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Should the Media Stay Away From Michelle Obama's Heritage?

Should the Media Stay Away From Michelle Obama's Heritage?

Yesterday, the New York Times ran a piece on Michelle Obama's connection to slavery. Using old public records, fading photos, and recollections of older family members, the New York Times, along with genealogist Megan Smolenyak, uncovered details that fully connect the first lady to the history of slavery for the first time. While the piece was captivating, some worry that it was not appropriate.

The issue of race in America's past and present is undoubtedly a sensitive subject. Many Americans, including African-Americans, want to celebrate the Obamas' path to the White House, and the story about Michelle Obama's slave roots helps shed light on just how far our society has come. In addition, the fact that Michelle's great-great-great-grandfather was white might remind this diverse country that we share a common past. Yet other people feel that the independent piece on her heritage violates her privacy or focuses on her race when the Obamas have made it clear that they want to move past it.

The first lady has declined to comment on the article due to its personal nature. Now that Michelle Obama is first lady, is it fair for the public to take an interest in her genealogy, or was this piece in bad taste?

Image Source: Getty
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kurniakasih kurniakasih 6 years
If she's ok with it with the media running it and investigating it, then it's cool.
kurniakasih kurniakasih 6 years
If she's ok with it with the media running it and investigating it, then it's cool.
sassy3lady sassy3lady 6 years
I don't even understand what the big deal is with tracing her roots. Most African-American people know that somewhere along the line some one in their family was a slave. The news is making it sounds like this is the most amazing discovery ever. Its really not!
Zivanod Zivanod 6 years
I am sure she, like most everyone else is proud of their heritage regardless of where they came from or other hardships or even priviledges. Yet what does this proove except what the article states, to "remind this diverse country that we share a common past."
sexylibrarian sexylibrarian 6 years
I thought the story was very fascinating! Maybe not relevant but certainly interesting!
Yogaforlife Yogaforlife 6 years
I think it could have been done differently. Maybe as someone else suggested like a segment on a news show. I do think they should have maybe talked with her about this before going to the mass media with it. Who knows - maybe she already knew this but didn't want it to be something people judged her by. Regardless, I do think it is interesting - just could have been handled differently.
mamasitamalita mamasitamalita 6 years
Laura Bush killed someone in a car accident when she was 17. there's her history.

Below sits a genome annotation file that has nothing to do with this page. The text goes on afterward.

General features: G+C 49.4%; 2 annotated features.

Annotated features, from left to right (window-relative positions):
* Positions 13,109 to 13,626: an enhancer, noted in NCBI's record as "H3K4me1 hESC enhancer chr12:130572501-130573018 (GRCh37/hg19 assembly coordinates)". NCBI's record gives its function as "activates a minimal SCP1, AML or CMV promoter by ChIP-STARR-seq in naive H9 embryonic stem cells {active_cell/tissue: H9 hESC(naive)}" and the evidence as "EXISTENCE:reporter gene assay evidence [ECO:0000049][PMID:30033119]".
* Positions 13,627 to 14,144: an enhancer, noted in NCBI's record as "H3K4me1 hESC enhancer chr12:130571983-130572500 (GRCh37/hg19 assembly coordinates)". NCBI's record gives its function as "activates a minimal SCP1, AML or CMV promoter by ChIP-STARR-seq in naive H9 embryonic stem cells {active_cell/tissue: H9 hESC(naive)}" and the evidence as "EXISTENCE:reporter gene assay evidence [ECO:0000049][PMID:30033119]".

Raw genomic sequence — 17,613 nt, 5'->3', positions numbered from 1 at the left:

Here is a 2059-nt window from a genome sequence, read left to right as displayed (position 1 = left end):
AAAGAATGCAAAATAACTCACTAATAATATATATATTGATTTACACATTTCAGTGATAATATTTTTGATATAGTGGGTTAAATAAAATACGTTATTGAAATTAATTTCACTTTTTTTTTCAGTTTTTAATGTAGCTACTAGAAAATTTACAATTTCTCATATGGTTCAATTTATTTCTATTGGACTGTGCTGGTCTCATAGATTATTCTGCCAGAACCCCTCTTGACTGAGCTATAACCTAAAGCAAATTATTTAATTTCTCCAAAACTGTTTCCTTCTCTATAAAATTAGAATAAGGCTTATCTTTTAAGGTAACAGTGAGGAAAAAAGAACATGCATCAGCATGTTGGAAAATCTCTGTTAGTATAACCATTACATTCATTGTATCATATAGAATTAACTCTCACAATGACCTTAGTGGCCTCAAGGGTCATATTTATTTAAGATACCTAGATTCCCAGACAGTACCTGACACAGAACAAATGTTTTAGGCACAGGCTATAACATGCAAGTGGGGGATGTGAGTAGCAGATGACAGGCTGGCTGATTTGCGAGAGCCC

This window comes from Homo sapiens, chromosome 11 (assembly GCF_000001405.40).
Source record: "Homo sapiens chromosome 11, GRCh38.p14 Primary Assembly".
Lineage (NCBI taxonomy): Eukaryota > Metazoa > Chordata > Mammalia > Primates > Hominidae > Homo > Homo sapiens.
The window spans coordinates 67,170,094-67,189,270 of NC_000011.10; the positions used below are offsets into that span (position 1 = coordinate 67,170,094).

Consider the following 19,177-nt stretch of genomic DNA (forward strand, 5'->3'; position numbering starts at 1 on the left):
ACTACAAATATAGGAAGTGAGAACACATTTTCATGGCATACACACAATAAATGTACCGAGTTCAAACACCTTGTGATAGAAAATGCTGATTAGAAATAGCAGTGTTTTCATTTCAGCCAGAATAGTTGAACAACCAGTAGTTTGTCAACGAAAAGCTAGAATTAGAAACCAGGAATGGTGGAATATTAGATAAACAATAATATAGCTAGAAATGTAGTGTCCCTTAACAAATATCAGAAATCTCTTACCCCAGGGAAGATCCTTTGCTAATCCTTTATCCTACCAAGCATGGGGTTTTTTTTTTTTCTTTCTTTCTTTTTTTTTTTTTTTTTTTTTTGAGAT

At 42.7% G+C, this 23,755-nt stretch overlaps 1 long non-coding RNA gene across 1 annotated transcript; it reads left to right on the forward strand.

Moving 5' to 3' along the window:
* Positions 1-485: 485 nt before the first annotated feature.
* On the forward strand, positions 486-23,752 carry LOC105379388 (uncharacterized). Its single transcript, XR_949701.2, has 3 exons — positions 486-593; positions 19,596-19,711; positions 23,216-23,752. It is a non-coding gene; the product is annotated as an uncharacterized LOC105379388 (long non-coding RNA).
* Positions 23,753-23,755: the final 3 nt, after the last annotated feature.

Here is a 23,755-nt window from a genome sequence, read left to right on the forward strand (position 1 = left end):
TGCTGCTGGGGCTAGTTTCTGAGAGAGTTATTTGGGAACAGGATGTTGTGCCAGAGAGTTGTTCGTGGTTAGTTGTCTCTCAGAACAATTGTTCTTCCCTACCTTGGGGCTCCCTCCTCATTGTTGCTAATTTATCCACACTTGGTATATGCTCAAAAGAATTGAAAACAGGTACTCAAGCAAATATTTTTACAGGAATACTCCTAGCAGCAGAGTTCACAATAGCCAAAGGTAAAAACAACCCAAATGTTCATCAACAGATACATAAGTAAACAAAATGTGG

CaterpillarGirl CaterpillarGirl 6 years
I dont think its relevant at all.
amybdk amybdk 6 years
Who cares? I do! I think it's really quite fascinating, thankyouverymuch!
sillyone06 sillyone06 6 years
I think it's a matter of, honestly, who cares, and why her? No one did a segment of Laura Bush, or Cindy McCain. I understand that this is a very important step for the American people, but who cares? They did this because she is who she is. Now, if it was her mother who was a slave, and she, the daughter of a slave became the first lady, then that's impressive. But it's her great-great-great-great- grandmother who was a slave. It just seems so irrelevant. I actually read the article, and stopped to think... Why do I care? It's neat to know my family history, but really, do you people care if I said I was a DAR? If my great great great great grandfather was a foreign duke? I kinda rambled, but it just seems way too irrelevant to me.
sillyone06 sillyone06 6 years
I think it's a matter of, honestly, who cares, and why her? No one did a segment of Laura Bush, or Cindy McCain. I understand that this is a very important step for the American people, but who cares? They did this because she is who she is. Now, if it was her mother who was a slave, and she, the daughter of a slave became the first lady, then that's impressive. But it's her great-great-great-great- grandmother who was a slave. It just seems so irrelevant. I actually read the article, and stopped to think... Why do I care? It's neat to know my family history, but really, do you people care if I said I was a DAR? If my great great great great grandfather was a foreign duke? I kinda rambled, but it just seems way too irrelevant to me.
hypnoticmix hypnoticmix 6 years
I don't have a problem with a segment on 60minutes or Dateline or an hour on the History channel where it would be most appropriate but hearing about it on local and national news all day long is too much. They need to know where to draw the line so they don't appear to be tripping over each other to let us know.
sarahcateh sarahcateh 6 years
Yeah, I really think this over stepped some boundaries.
HoneyBrown1976 HoneyBrown1976 6 years
I think it's highly relevant as it shows how far the country has come and has yet to go.
allthingsgrow allthingsgrow 6 years
I just think it's irrelevant.
allthingsgrow allthingsgrow 6 years
I just think it's irrelevant.
Jmartens Jmartens 6 years
I think the story is fascinating and make me want to research my family background some more.Just because she doesn't want to comment doesn't mean she disapproves.
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